AffiliationJet Propulsion Laboratory
European Space Agency
KeywordsStandard spacecraft interfaces
Standard instrument interfaces
Spacecraft onboard interfaces
Spacecraft communications protocols
Spacecraft communications standards
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RightsCopyright © International Foundation for Telemetering
Collection InformationProceedings from the International Telemetering Conference are made available by the International Foundation for Telemetering and the University of Arizona Libraries. Visit http://www.telemetry.org/index.php/contact-us if you have questions about items in this collection.
AbstractThe Consultative Committee for Space Data Systems (CCSDS), an international organization of national space agencies, is branching out to provide new standards to enhanced reuse of onboard spacecraft equipment and software. These Spacecraft Onboard Interface (SOIF) standards will be based on the well-known Internet protocols. This paper will provide a description of the SOIF work by describing three orthogonal views: the Services View that describes data communications services, the Interoperability view shows how to exchange data and messages between different spacecraft elements, and the Protocol view, that describes the SOIF protocols and services. This paper will give the reader an excellent introduction to the work of the international SOIF team.
SponsorsInternational Foundation for Telemetering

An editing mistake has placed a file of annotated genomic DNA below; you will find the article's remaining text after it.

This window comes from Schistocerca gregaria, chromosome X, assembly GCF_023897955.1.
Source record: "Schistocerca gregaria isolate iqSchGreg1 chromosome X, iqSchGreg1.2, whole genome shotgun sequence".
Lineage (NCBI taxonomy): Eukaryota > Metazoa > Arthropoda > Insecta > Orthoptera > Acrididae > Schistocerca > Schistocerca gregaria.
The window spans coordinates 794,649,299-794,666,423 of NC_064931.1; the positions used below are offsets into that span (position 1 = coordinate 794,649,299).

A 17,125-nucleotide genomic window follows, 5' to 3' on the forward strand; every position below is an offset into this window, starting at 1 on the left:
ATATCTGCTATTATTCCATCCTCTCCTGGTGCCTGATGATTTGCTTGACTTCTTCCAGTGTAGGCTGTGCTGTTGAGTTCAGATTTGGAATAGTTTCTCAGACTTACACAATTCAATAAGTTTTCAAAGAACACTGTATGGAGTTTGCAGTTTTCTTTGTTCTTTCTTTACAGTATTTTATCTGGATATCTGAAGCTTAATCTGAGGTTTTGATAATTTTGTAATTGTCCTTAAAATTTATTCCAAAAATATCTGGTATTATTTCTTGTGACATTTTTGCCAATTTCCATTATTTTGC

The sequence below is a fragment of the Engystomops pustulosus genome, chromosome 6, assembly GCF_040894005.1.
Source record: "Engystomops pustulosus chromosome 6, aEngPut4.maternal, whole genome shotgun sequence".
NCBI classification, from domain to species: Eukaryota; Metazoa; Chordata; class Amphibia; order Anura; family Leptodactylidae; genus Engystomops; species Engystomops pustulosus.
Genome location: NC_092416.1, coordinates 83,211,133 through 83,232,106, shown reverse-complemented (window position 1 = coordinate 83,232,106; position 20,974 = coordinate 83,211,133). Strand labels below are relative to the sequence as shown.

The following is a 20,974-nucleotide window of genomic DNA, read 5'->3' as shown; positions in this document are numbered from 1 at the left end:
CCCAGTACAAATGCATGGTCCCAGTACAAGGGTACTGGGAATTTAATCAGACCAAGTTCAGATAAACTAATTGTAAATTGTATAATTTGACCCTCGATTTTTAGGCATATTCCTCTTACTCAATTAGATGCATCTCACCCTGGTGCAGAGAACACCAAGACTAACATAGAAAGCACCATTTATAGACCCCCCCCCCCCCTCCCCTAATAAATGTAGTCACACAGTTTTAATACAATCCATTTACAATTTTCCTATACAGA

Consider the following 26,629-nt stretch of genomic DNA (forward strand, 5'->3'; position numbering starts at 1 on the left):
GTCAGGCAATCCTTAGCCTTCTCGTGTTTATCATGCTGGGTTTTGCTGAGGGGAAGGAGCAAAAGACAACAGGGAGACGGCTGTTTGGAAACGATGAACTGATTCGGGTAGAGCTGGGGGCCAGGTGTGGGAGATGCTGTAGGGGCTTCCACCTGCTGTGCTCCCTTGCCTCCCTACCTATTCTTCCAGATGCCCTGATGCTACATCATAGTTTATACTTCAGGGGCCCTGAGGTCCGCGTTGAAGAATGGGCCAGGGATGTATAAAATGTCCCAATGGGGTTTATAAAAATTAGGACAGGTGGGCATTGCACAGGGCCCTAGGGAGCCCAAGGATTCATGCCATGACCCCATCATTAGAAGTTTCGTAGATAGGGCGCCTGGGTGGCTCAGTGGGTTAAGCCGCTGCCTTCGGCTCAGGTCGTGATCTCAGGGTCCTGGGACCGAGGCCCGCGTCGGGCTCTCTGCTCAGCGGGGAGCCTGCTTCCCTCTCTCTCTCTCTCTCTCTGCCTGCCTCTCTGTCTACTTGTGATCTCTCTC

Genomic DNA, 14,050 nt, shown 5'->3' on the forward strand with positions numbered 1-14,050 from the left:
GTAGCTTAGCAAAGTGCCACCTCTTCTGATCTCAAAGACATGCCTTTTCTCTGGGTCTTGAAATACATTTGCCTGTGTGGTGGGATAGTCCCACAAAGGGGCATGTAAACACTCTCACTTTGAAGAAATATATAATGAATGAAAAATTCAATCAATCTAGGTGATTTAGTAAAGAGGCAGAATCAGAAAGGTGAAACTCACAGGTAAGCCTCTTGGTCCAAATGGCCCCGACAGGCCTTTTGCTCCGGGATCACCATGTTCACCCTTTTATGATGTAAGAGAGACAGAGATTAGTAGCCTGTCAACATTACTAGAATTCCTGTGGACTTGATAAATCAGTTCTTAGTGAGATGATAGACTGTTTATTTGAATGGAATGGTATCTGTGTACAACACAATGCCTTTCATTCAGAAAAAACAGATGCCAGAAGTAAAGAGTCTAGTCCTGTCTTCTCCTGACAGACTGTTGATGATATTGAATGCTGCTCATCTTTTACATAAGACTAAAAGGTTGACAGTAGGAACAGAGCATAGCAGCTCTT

Showing items related by title, author, creator and subject.
Development of Software Toolsuite for Rapid Generation of Spacecraft Requirements from Mission Constraints for Spacecraft Proposal DevelopmentFurfaro, Roberto; Sahr, Eric; Furfaro, Roberto; Head, Larry; Lepore, Robert (The University of Arizona., 2017)The development, testing, and results of a software suite for automated development of spacecraft requirements is discussed. This software suite will enable mission scientists and engineers to rapidly develop spacecraft requirements from a previously-developed set of mission requirements. The software, written in MATLAB, is controlled by a Master Controller script, whose purpose is to accept inputs from the user and call subfunctions responsible for designing the various spacecraft subsystem requirements. The software was tested through the use of a series of arbitrarily-generated mission requirements, with the test results being examined for potential feasibility and reasonableness. Case studies are examined which show the efficacy of the software suite to accurately generate spacecraft requirements. The first case study examines a set of software-developed spacecraft requirements intended to meet the mission requirements of the Mars Reconnaissance Orbiter. The second case study examines a set of infeasible mission requirements to the planet Uranus, in an effort to demonstrate that the software will generate realistic, but infeasible, spacecraft requirements when the mission requirements are themselves infeasible. Both case studies generate reasonable spacecraft requirements as expected, with the direct comparison between the Mars spacecraft resulting in very similar preliminary spacecraft designs. This software suite will enable spacecraft scientists and engineers to quickly assess the feasibility of mission concepts and proposal designs through rapid development of spacecraft requirements.
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